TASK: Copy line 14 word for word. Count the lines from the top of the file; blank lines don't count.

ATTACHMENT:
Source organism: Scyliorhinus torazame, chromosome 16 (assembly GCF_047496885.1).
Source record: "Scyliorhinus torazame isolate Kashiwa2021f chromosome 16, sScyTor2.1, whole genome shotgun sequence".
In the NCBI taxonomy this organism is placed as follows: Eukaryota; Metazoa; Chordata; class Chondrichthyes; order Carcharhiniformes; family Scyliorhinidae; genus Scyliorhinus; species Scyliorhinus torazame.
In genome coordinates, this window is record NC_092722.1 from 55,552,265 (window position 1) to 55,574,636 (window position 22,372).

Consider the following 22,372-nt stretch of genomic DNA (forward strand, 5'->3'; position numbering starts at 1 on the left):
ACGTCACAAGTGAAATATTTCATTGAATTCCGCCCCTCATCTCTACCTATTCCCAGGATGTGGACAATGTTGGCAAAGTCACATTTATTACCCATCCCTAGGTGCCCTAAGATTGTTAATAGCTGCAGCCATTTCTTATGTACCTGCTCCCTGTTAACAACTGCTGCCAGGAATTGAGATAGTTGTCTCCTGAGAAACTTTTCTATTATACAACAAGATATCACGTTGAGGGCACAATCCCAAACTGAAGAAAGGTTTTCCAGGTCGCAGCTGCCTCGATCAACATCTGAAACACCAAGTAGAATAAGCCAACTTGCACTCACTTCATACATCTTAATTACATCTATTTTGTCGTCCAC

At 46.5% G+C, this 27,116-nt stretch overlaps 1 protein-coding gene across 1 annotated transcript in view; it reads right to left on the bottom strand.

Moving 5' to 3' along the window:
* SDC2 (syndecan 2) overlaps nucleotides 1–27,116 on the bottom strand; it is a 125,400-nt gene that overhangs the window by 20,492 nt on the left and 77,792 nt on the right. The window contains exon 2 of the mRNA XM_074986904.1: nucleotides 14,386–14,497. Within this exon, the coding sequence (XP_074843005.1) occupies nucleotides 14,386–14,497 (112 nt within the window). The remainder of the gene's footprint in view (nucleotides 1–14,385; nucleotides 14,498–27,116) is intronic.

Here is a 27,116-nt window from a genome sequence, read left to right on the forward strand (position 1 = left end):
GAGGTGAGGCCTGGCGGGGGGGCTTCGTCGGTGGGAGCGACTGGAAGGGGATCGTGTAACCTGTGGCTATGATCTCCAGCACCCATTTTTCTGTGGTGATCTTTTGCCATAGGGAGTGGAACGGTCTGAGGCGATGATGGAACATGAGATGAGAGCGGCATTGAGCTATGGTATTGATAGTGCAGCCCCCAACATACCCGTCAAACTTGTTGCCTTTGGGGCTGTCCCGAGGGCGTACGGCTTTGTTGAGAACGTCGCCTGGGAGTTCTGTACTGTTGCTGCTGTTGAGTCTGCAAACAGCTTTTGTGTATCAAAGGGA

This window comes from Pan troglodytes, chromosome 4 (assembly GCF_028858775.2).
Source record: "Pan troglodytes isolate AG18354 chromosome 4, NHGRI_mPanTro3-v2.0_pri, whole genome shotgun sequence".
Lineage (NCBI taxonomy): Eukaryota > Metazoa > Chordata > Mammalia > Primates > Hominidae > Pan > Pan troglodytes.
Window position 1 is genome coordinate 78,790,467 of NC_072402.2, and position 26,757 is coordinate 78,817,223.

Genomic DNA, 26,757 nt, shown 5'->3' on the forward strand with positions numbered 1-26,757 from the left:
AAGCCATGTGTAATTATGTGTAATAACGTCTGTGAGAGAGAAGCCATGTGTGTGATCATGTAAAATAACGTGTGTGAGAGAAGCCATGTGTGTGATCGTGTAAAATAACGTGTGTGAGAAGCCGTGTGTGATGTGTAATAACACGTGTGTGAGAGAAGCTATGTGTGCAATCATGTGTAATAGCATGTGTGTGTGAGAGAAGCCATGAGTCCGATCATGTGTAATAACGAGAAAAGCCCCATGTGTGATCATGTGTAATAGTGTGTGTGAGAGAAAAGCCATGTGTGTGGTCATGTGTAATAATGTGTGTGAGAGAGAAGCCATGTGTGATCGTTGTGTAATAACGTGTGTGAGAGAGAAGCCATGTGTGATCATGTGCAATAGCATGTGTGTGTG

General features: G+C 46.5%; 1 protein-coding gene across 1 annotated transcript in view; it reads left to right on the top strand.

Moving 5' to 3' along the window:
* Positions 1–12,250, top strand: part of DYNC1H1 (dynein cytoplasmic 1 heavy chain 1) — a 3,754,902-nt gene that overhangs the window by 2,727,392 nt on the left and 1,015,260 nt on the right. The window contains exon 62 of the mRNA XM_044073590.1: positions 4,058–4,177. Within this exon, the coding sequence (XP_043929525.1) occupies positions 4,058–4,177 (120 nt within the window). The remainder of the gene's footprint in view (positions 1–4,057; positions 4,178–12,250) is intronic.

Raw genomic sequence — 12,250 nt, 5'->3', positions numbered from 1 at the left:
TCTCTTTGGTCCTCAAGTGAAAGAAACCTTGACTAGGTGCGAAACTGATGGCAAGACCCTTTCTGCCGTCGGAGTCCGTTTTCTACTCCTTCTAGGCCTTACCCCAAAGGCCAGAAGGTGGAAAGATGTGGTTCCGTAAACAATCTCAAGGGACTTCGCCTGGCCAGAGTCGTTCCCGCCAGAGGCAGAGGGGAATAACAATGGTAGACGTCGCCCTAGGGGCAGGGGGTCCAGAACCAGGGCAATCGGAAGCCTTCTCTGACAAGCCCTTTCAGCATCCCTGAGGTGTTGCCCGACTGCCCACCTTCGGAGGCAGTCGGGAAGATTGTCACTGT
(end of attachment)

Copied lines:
Lineage (NCBI taxonomy): Eukaryota > Metazoa > Chordata > Mammalia > Primates > Hominidae > Pan > Pan troglodytes.